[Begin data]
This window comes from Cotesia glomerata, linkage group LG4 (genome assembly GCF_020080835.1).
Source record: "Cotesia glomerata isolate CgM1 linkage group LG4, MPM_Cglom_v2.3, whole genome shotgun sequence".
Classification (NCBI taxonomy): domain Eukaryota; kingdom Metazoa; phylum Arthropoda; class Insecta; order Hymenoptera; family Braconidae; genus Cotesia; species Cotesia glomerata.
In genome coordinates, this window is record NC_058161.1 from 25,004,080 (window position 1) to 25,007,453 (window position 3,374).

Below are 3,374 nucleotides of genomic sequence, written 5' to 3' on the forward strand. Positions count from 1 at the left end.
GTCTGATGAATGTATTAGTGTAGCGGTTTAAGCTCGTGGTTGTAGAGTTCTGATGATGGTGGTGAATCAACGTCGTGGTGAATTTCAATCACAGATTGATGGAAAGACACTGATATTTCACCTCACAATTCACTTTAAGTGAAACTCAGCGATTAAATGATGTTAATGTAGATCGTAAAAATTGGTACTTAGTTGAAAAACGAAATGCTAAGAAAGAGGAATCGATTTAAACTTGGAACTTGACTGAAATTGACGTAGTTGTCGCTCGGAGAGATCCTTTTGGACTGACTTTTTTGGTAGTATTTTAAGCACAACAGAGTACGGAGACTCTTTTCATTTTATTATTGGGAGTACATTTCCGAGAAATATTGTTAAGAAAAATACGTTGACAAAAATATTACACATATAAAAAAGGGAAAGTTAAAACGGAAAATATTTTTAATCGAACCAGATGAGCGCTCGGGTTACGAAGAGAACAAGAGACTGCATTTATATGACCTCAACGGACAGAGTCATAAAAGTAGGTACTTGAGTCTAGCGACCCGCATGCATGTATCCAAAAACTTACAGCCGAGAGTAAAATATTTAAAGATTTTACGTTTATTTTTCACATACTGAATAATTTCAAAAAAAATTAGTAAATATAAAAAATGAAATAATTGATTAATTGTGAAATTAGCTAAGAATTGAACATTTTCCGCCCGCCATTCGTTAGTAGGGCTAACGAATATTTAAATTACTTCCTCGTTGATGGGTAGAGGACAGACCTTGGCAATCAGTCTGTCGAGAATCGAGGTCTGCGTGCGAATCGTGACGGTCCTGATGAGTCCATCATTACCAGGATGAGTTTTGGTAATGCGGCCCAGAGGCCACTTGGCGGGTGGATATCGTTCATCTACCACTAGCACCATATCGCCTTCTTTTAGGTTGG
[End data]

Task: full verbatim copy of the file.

This window comes from Cotesia glomerata, linkage group LG4 (genome assembly GCF_020080835.1).
Source record: "Cotesia glomerata isolate CgM1 linkage group LG4, MPM_Cglom_v2.3, whole genome shotgun sequence".
Classification (NCBI taxonomy): domain Eukaryota; kingdom Metazoa; phylum Arthropoda; class Insecta; order Hymenoptera; family Braconidae; genus Cotesia; species Cotesia glomerata.
In genome coordinates, this window is record NC_058161.1 from 25,004,080 (window position 1) to 25,007,453 (window position 3,374).

Below are 3,374 nucleotides of genomic sequence, written 5' to 3' on the forward strand. Positions count from 1 at the left end.
GTCTGATGAATGTATTAGTGTAGCGGTTTAAGCTCGTGGTTGTAGAGTTCTGATGATGGTGGTGAATCAACGTCGTGGTGAATTTCAATCACAGATTGATGGAAAGACACTGATATTTCACCTCACAATTCACTTTAAGTGAAACTCAGCGATTAAATGATGTTAATGTAGATCGTAAAAATTGGTACTTAGTTGAAAAACGAAATGCTAAGAAAGAGGAATCGATTTAAACTTGGAACTTGACTGAAATTGACGTAGTTGTCGCTCGGAGAGATCCTTTTGGACTGACTTTTTTGGTAGTATTTTAAGCACAACAGAGTACGGAGACTCTTTTCATTTTATTATTGGGAGTACATTTCCGAGAAATATTGTTAAGAAAAATACGTTGACAAAAATATTACACATATAAAAAAGGGAAAGTTAAAACGGAAAATATTTTTAATCGAACCAGATGAGCGCTCGGGTTACGAAGAGAACAAGAGACTGCATTTATATGACCTCAACGGACAGAGTCATAAAAGTAGGTACTTGAGTCTAGCGACCCGCATGCATGTATCCAAAAACTTACAGCCGAGAGTAAAATATTTAAAGATTTTACGTTTATTTTTCACATACTGAATAATTTCAAAAAAAATTAGTAAATATAAAAAATGAAATAATTGATTAATTGTGAAATTAGCTAAGAATTGAACATTTTCCGCCCGCCATTCGTTAGTAGGGCTAACGAATATTTAAATTACTTCCTCGTTGATGGGTAGAGGACAGACCTTGGCAATCAGTCTGTCGAGAATCGAGGTCTGCGTGCGAATCGTGACGGTCCTGATGAGTCCATCATTACCAGGATGAGTTTTGGTAATGCGGCCCAGAGGCCACTTGGCGGGTGGATATCGTTCATCTACCACTAGCACCATATCGCCTTCTTTTAGGTTGG